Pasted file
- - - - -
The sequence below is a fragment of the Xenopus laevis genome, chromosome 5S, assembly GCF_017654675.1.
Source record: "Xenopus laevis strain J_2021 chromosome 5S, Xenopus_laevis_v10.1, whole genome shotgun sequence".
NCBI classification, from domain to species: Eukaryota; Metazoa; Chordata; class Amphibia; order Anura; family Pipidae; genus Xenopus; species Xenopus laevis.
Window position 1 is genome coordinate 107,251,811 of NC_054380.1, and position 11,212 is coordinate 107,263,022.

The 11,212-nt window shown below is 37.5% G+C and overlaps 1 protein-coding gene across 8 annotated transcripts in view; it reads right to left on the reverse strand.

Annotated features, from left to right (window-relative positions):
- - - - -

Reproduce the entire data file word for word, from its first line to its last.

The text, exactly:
The sequence below is a fragment of the Xenopus laevis genome, chromosome 5S, assembly GCF_017654675.1.
Source record: "Xenopus laevis strain J_2021 chromosome 5S, Xenopus_laevis_v10.1, whole genome shotgun sequence".
NCBI classification, from domain to species: Eukaryota; Metazoa; Chordata; class Amphibia; order Anura; family Pipidae; genus Xenopus; species Xenopus laevis.
Window position 1 is genome coordinate 107,251,811 of NC_054380.1, and position 11,212 is coordinate 107,263,022.

The 11,212-nt window shown below is 37.5% G+C and overlaps 1 protein-coding gene across 8 annotated transcripts in view; it reads right to left on the reverse strand.

Annotated features, from left to right (window-relative positions):